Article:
radioactive particulate to the environment.
Wind and water continue to spread Chernobyl's deadly radioactive
contamination over even wider areas. Ground water flowing under the damaged
Chernobyl reactor is spreading an underground radioactive plume into the Pripyat
and Dnieper Rivers, threatening the city of Kiev's water supply.
Now, nearly ten years later, the Ukrainian government estimates 8000 people
have died in their country from the nuclear accident as a result of
radiation-related illness. The Ukrainian Ministry of Health places that figure
at 125,000 with disease rates, miscarriages and birth defects steadily rising.
Officials in Belarus estimate that roughly 2 million have suffered in some way
as a result of the nuclear meltdown. Birth rates have fallen 50% in Belarus.
Over 3 million Russians were exposed to the radioactive fallout in 1986. An
estimated 370,000 Russians are believed at significant risk for radiation
illness according to a recent Moscow medical conference. The relocation of
hundreds of thousands of people from additional contaminated zones has ground to
a halt for economic reasons, as has radiation monitoring of farming produce in
According to United Nation sources, Belarus currently spends 20% of its
national budget dealing with the Chernobyl aftermath while Ukraine devotes 4% of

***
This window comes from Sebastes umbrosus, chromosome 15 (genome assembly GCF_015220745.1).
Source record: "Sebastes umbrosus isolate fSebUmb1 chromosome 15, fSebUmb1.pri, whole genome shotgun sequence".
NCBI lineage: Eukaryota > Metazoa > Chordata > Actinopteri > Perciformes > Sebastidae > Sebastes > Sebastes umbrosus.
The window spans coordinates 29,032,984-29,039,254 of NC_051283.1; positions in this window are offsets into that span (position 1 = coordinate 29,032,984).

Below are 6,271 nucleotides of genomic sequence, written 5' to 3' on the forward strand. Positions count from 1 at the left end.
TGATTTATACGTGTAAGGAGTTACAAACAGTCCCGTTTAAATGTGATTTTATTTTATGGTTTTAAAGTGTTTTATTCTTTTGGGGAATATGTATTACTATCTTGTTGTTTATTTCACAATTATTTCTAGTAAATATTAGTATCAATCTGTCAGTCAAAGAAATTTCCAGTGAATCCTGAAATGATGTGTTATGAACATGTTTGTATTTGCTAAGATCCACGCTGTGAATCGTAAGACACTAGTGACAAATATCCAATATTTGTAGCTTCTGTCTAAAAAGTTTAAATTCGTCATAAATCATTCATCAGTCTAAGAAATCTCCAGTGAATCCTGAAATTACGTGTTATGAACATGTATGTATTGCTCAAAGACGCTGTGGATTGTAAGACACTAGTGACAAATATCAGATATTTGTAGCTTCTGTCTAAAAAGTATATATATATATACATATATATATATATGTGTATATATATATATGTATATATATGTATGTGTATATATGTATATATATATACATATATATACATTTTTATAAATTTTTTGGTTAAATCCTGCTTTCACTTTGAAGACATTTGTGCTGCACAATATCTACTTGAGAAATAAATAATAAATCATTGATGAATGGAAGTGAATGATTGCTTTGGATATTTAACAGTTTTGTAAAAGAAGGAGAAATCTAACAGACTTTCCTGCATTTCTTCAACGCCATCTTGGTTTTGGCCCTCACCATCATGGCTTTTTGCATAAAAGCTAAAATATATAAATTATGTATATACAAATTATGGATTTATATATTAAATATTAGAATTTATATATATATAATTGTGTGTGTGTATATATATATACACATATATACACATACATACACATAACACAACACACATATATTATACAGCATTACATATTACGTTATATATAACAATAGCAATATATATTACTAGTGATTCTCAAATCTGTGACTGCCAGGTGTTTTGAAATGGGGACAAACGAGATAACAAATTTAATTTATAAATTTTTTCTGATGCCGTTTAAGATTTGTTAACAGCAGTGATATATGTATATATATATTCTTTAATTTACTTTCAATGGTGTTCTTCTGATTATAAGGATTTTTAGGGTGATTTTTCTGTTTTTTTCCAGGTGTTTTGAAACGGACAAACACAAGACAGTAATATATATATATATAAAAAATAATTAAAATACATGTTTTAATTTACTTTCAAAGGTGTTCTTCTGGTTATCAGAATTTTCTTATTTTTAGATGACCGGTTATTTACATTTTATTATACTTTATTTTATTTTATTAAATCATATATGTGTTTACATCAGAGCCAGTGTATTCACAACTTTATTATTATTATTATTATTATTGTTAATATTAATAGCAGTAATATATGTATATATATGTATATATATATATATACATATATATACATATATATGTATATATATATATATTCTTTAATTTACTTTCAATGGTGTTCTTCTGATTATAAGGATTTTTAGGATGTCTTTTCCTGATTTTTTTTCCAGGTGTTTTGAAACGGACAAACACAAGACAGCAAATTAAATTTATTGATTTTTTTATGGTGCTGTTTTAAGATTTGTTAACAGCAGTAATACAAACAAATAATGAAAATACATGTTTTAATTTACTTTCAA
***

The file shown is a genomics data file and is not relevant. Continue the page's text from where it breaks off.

its budget. In a report prepared by the Minister for Extraordinary Situations
and Protection of the Population from the Consequences of the Chernobyl
Catastrophe, the estimated total cost to Belarus from 1986 to 2016 is the
equivalent of 32 annual budgets from the republic's pre-accident period.
Chernobyl's Implications For U.S. Nuclear Reactors
The U.S. nuclear power industry is quick to point out that the Chernobyl
accident was a unique event that could never be repeated at a Westinghouse,
General Electric, Babcock and Wilcox or Combustion Engineering design. The
industry claims that Chernobyl was the product of a severely flawed reactor
design that could never be licensed to operate in the United States. Industry
proponents continue to claim that all U.S. nuclear reactors are designed to
ensure that radioactive materials would be contained in the event of a serious
accident. However, Chernobyl also had a containment building. The accident was
so severe that the containment design failed. Considerable evidence indicates
that U.S. containment designs can also fail. The U.S. Nuclear Regulatory
Commission (NRC) in a 1990 study of the risks associated with severe accidents
at U.S. nuclear power plants concluded that none of the five different designs
it analyzed were capable of remaining intact during a severe accident. In
another NRC study of 24 U.S. reactors using General Electric's Mark 1
containment design, NRC concluded that "failure within the first few hours
following core melt would appear rather likely."
All aging U.S. nuclear reactors are vulnerable to component failure and
human error in design, construction and operation. Any U.S. nuclear reactor
could have an accident resulting in a catastrophic release of radiation to the
American public with similar or worse consequences as evidenced by Chernobyl.
Prepared by Paul Gunter, December 5, 1995
Nuclear Information and Resource Service, 1424 16th Street NW, #404,
Washington, DC 20036; 202-328-0002; fax: 202-462-2183; e-mail: firstname.lastname@example.org